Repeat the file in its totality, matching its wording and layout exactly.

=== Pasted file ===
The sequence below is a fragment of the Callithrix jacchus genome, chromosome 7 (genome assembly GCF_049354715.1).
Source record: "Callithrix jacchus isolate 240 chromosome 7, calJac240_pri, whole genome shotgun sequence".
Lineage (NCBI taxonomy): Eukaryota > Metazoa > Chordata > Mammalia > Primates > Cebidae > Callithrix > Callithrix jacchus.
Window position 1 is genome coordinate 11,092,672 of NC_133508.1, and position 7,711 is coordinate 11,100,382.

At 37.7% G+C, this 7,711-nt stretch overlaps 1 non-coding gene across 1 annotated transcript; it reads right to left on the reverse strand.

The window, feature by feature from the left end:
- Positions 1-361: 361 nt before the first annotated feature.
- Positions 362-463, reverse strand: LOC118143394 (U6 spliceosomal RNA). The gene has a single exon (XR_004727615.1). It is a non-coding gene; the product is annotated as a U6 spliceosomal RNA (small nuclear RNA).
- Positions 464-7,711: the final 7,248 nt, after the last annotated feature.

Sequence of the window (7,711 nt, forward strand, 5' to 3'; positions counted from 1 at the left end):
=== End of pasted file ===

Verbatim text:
The sequence below is a fragment of the Callithrix jacchus genome, chromosome 7 (genome assembly GCF_049354715.1).
Source record: "Callithrix jacchus isolate 240 chromosome 7, calJac240_pri, whole genome shotgun sequence".
Lineage (NCBI taxonomy): Eukaryota > Metazoa > Chordata > Mammalia > Primates > Cebidae > Callithrix > Callithrix jacchus.
Window position 1 is genome coordinate 11,092,672 of NC_133508.1, and position 7,711 is coordinate 11,100,382.

At 37.7% G+C, this 7,711-nt stretch overlaps 1 non-coding gene across 1 annotated transcript; it reads right to left on the reverse strand.

The window, feature by feature from the left end:
- Positions 1-361: 361 nt before the first annotated feature.
- Positions 362-463, reverse strand: LOC118143394 (U6 spliceosomal RNA). The gene has a single exon (XR_004727615.1). It is a non-coding gene; the product is annotated as a U6 spliceosomal RNA (small nuclear RNA).
- Positions 464-7,711: the final 7,248 nt, after the last annotated feature.

Sequence of the window (7,711 nt, forward strand, 5' to 3'; positions counted from 1 at the left end):